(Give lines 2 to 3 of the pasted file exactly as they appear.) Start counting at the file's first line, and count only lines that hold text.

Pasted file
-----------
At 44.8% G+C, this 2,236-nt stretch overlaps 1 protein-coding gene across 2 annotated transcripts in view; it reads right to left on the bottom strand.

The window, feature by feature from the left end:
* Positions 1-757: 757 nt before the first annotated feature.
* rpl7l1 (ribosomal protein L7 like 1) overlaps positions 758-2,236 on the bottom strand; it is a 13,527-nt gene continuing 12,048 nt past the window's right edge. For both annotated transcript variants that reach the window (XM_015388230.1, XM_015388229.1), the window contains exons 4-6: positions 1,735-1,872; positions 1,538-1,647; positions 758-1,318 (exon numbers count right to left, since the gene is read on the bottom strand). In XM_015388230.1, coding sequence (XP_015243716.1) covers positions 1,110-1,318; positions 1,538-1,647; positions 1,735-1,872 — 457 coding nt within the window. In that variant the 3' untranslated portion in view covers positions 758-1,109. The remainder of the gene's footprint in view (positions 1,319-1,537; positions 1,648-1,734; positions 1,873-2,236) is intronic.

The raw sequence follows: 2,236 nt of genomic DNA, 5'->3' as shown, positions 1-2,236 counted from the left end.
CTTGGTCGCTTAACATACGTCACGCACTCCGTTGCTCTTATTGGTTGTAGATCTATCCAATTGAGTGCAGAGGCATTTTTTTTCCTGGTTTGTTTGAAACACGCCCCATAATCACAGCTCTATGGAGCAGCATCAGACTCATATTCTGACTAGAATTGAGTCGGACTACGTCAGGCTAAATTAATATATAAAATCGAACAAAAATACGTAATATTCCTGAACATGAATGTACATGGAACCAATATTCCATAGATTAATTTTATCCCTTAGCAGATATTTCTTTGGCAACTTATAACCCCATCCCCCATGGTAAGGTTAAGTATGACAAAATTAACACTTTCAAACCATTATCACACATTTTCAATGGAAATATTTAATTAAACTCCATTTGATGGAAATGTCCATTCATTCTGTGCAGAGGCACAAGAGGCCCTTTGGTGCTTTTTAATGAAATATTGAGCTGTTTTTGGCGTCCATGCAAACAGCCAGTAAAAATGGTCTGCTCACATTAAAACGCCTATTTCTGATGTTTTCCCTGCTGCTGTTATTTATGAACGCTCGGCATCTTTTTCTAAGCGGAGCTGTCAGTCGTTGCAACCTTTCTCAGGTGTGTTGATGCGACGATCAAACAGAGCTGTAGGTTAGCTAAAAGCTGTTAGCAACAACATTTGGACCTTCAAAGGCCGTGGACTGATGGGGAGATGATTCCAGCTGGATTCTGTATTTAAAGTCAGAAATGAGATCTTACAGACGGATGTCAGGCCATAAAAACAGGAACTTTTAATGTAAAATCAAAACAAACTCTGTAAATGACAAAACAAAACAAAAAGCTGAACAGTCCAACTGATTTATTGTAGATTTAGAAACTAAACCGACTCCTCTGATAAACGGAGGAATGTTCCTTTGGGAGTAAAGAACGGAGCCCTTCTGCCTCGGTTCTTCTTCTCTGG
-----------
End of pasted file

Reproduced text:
The window, feature by feature from the left end:
* Positions 1-757: 757 nt before the first annotated feature.